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Bono Receives Inaugural Cannes Lionheart Humanitarian Award


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The Cannes Lions Festival is a ‘creative conference’ which brings together heavy hitters in the worlds of advertising and branding.
Terry Savage, Chairman of the festival, said, “Bono has used his celebrity status to successfully establish a global brand, through which he has built unique relationships with other such brands, to raise awareness and funds for the fight against AIDS and achieve greater good for humankind.”
Accepting his award, the U2 frontman (54) took part in a 45 minute interview with Apple Senior Vice President of Design Jonathan Ive, discussing the impact and success of (RED).
Speaking from the stage, Bono urged brands to create “big marketing campaigns” to help (RED) eradicate AIDS and appealed for their help in determining an AIDS free-future.
Co-founded by Bono and Bobby Shriver in 2006, (RED) is a creative fusion of branding, activism and philanthropy that has generated almost €200 million for the fight against AIDS in Africa.
(RED) joins forces with some of the world’s most recognisable brands, such as Coco Cola, Starbucks and Bank of America,  which contribute up to 50% of profits from (RED) branded goods and services to the Global Fund to Fight AIDS TB and Malaria for HIV/AIDS prevention and treatment services
Apple is (RED)’s largest corporate contributor; the record-breaking (RED) Design Auction curated by Jonathan Ive and Marc Newson in 2013 raising €10 million alone.
Bono remarked to the audience "Apple is so f***ing annoyingly quiet about the fact they've raised $75M for (RED).”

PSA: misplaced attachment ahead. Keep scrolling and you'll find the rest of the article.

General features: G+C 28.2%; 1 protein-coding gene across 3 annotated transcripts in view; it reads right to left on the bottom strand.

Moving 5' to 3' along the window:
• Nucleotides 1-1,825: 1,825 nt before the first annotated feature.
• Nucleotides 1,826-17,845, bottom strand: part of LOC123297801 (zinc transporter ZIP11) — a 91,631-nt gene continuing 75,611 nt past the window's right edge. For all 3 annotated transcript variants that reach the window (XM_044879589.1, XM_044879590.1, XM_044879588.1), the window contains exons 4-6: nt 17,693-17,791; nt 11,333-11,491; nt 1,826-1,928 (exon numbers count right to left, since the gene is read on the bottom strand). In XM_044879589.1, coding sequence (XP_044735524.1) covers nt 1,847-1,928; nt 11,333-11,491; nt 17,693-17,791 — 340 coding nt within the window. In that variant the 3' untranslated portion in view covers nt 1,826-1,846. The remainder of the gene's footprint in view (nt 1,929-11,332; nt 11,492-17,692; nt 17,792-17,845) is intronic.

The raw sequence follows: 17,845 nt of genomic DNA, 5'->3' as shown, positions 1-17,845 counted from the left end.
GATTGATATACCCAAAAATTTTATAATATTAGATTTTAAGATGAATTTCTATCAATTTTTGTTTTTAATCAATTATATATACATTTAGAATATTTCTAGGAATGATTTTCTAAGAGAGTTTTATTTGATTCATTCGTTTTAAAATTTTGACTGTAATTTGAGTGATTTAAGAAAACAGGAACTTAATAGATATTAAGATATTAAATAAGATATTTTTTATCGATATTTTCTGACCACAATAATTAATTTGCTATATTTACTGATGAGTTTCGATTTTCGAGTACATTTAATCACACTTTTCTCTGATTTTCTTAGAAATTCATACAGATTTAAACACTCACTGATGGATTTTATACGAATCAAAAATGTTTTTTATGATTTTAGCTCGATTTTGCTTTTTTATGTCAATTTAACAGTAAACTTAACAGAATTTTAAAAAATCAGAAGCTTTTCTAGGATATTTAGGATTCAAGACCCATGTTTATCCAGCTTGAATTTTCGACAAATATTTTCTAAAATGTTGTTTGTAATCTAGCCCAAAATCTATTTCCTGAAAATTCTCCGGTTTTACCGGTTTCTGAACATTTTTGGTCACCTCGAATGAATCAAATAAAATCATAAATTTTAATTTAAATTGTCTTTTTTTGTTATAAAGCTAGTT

Thanks largely to the work of (RED), The Global Fund has been able to support more than 40 million people, offering prevention, treatment, counselling, HIV testing and care services.


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@U2, June 21, 2014
By: Matt McGee


Bono collected the first Cannes Lionheart Award today and also spoke at the Cannes Lions creative/advertising conference in France.

The speaking appearance was a sit-down conversation with another guest, Apple's Jonathan Ive, where the two spoke about the (RED) organization and the successful auction that Ive and Apple helped with late last year. Based on some of the live-tweeting from the interview, Bono re-used some of his more common phrases about (RED) and the effort to fight poverty in Third World countries, like this one:


'8,000 people dying a day [of AIDS] is not a cause, it's an emergency', Bono at #CannesLions for @RED


But, based on a tweet from the fans at U2 Valencia, Bono also admitted that U2's album is "four years late" and said he hopes it'll be released this year. After the sit-down chat, and just moments ago, Bono accepted the Lionheart Award as seen in this tweet:




#Bono wins #CannesLions first LionHeart Award!


Video of today's events may show up soon on the Cannes Lions YouTube channel, but we're not seeing anything there yet.

Edited by tan_lejos_tan_cerca
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U2's Bono wins Cannes humanitarian award



Petrecca_Laura_113012.pngLaura Petrecca, USA TODAY7:05 p.m. EDT June 21, 2014


(Photo: Getty Images)


CANNES, France — U2 frontman Bono both cajoled and entertained a packed audience at the Cannes Lions International Festival of Creativity Saturday before being given a humanitarian award.

The festival presented the rock star with its inaugural Cannes LionHeart award, which recognizes a person or organization "that, through innovative use of commercial brand power, has made a significant and positive difference to people or the planet."

PHOTOS: Controversial, button-pushing ads win big at Cannes festival

FESTIVAL: See the winning ads and celebrities at Cannes

During a presentation earlier in the day, attendees laughed as he told colorful tales about two separate disagreements he had: one with Apple's Steve Jobs and the other with his bandmate Edge.